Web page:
Art and Archaeology
Situated at the intersection of three continents, the Mediterranean Sea supported a plethora of powerful ancient civilizations. These include the Aegean civilizations, such as the Greeks and their Bronze Age predecessors, the Minoans and Mycenaeans, as well the civilizations of the Italian peninsula, namely the Etruscans and Romans. The rich and complex material remains of these societies are the subjects of study for scholars of Mediterranean art and archaeology.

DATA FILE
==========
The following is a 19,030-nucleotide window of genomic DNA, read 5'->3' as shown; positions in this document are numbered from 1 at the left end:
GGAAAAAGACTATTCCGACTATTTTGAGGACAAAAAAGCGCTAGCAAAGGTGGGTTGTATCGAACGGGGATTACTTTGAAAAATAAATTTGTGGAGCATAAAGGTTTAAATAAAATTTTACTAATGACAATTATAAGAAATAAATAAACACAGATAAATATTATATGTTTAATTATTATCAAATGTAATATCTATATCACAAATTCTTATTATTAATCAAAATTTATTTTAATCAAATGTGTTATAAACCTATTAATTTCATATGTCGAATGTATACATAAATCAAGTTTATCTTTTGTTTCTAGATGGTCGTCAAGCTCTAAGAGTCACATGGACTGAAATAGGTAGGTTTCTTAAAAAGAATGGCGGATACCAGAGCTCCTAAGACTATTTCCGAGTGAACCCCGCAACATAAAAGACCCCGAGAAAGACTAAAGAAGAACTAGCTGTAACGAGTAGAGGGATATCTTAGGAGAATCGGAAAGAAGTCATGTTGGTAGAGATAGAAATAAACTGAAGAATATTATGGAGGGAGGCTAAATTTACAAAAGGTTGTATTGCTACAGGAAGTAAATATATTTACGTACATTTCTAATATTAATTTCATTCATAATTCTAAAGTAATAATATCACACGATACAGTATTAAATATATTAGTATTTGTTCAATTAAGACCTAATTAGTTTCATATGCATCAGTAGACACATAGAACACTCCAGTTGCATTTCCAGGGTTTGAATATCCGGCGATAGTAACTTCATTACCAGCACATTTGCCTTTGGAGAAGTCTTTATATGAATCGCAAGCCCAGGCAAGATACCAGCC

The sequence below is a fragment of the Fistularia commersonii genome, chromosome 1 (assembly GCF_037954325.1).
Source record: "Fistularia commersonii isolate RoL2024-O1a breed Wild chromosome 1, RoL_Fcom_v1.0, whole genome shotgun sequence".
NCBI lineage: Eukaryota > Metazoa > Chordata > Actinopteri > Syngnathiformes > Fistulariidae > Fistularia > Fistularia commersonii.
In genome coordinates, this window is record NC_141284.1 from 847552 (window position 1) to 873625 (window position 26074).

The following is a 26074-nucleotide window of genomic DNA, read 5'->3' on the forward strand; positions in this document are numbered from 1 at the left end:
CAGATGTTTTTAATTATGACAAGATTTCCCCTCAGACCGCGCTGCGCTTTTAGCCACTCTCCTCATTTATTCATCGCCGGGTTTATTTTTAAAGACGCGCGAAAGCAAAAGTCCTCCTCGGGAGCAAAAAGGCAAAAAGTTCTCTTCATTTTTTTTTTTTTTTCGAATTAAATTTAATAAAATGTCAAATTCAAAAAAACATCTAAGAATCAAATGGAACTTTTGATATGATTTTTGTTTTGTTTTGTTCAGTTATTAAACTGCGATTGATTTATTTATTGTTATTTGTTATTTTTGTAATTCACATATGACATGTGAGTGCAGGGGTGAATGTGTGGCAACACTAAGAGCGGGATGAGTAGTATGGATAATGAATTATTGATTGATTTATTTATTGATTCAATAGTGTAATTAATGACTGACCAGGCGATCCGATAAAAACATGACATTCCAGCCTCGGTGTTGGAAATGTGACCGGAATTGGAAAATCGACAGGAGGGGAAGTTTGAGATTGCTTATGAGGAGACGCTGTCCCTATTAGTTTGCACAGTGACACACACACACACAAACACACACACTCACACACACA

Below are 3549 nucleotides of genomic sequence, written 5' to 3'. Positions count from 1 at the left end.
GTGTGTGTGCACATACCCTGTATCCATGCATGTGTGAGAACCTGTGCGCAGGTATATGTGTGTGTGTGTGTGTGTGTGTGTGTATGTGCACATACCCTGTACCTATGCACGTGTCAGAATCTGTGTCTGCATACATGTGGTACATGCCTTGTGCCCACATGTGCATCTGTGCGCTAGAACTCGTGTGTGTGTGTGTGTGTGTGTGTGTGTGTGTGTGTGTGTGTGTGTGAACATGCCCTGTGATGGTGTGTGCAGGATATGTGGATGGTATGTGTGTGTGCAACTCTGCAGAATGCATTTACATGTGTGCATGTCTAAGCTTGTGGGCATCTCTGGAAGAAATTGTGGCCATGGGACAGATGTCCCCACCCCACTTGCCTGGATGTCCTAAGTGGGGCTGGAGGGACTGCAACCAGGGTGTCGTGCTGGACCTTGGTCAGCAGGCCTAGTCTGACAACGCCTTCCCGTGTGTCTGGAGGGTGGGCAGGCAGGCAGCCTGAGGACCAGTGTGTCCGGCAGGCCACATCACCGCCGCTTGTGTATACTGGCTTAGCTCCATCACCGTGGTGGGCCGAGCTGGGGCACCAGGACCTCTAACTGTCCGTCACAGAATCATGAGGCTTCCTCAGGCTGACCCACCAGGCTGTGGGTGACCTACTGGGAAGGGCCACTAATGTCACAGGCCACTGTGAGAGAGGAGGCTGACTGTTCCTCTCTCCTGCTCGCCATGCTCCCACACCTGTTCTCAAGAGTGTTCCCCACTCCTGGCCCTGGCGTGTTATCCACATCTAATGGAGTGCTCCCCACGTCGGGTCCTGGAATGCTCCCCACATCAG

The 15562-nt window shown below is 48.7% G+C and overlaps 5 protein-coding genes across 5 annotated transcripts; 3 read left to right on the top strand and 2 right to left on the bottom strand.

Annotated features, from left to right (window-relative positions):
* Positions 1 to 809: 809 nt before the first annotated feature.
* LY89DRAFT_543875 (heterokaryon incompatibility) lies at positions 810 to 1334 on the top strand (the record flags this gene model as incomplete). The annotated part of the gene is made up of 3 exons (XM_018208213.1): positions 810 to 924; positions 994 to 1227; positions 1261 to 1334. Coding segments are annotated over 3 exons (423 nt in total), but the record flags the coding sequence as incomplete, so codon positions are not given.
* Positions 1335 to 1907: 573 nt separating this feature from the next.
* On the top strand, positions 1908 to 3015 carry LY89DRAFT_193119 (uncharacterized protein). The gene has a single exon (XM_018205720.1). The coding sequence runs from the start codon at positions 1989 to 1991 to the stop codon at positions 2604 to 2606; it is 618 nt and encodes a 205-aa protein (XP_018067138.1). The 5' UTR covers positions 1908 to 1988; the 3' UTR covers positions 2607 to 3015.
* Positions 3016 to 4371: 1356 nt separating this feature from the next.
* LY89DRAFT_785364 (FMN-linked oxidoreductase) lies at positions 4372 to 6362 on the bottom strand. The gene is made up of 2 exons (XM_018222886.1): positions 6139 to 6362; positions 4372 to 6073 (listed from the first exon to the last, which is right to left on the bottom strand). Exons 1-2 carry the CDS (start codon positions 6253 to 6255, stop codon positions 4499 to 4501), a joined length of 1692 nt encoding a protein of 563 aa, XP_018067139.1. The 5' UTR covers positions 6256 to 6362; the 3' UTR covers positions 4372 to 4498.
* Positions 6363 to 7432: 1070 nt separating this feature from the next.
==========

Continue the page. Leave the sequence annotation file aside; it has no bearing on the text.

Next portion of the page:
Mediterranean archaeology is more than mere excavation—it is a multidisciplinary endeavor, as the interpretation of the archaeological record necessitates an understanding of archaeological field methods, anthropological theory, ancient history, art and architectural history, and classical languages and literature. Furthermore, various specialists are also invited to collaborate on archaeological projects, and some of these specialists include architects, human osteologists, zooarchaeologists, paleobotanists, pottery experts, illustrators, and conservators, as well as individuals proficient in biomolecular analysis, ground penetrating radar, and GIS. Classics faculty at the University of Pittsburgh have participated in archaeological excavations in Italy, Greece, Turkey, and the United Kingdom, and are eager to match prospective students with archaeological fields schools that suit each student’s unique interests and career goals.